Saturday, January 7, 2012

Update: Industrial Court Stops Labour’s Monday Strike

The Will
6 January 2012

ABUJA, January 06, (THEWILL) - The National Industrial Court Friday restrained the Nigeria Labour Congress (NLC) and the Trade Union Congress (TUC) from embarking on its planned nationwide strike scheduled for midnight Sunday.

The ruling of the court followed an ex-parte appeal filed by the federal government through the Office of the Attorney General of the federation seeking to block the unions from proceeding on an indefinite strike following the federal government’s sudden removal of subsidy on petroleum products.

President of the Court Mr. Babatunde Adejumo gave the ruling.

In what appeared to be a shoddy handling of the ex-parte application by a junior lawyer from the chambers of Mr. Fabian Ajogwu SAN, the federal government practically had the President of the Court argue its application for it.

The junior lawyer, Mr. Martin Echo could not even cite an authority to back up his application. The President of the Court Mr. Adejumo cited the authority for him while expressing reservations that a SAN would delegate such an important and sensitive matter to an inexperienced lawyer.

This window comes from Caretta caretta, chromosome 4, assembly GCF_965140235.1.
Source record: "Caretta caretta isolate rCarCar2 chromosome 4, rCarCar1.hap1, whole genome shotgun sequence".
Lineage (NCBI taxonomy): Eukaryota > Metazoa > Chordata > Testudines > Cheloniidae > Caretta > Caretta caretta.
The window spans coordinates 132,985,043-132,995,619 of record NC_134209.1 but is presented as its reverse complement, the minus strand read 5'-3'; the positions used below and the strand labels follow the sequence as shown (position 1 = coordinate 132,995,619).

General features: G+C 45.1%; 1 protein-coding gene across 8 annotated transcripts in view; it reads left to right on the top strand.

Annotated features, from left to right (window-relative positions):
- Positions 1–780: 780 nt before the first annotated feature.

In a 30-paragraph affidavit of urgency filed at about mid day and deposed to by counsel in the Office of the Attorney General of the Federation, Mr. Yusuf Moka, government averred that the defendants had not submitted any dispute to arbitration nor served it with a notice of arbitration, insisting that the scheduled strike was called without a formal declaration of a dispute relating to labour relations or employee rights.

Government further averred that the removal of subsidy was not a dispute that could confer a right on the defendants or their members to embark on an industrial action, adding that the defendants did not conduct any ballot in accordance with the rules and constitution of the trade union to determine whether members truly wanted to go on strike.

In urging the court to stop the strike, government said if the planned mass action is allowed to proceed, the State’s economy would suffer, government’s contractual and bilateral deals with foreign countries would be jeopardized while it would also lose huge sums in revenue.

Delivering its ruling at about 5.40pm, the 3-man court held that the strike would hurt the economy if labour is allowed to proceed with the plan. The court said it had jurisdiction to issue the restraining order because the defendants (NLC and TUC) had not embarked on the strike.

The court then adjourned to Thursday, January 12, 2012, with an order to the AGF to serve the court’s ruling to the NLC and TUC via an advertisement in ThisDay and two other national newspapers.

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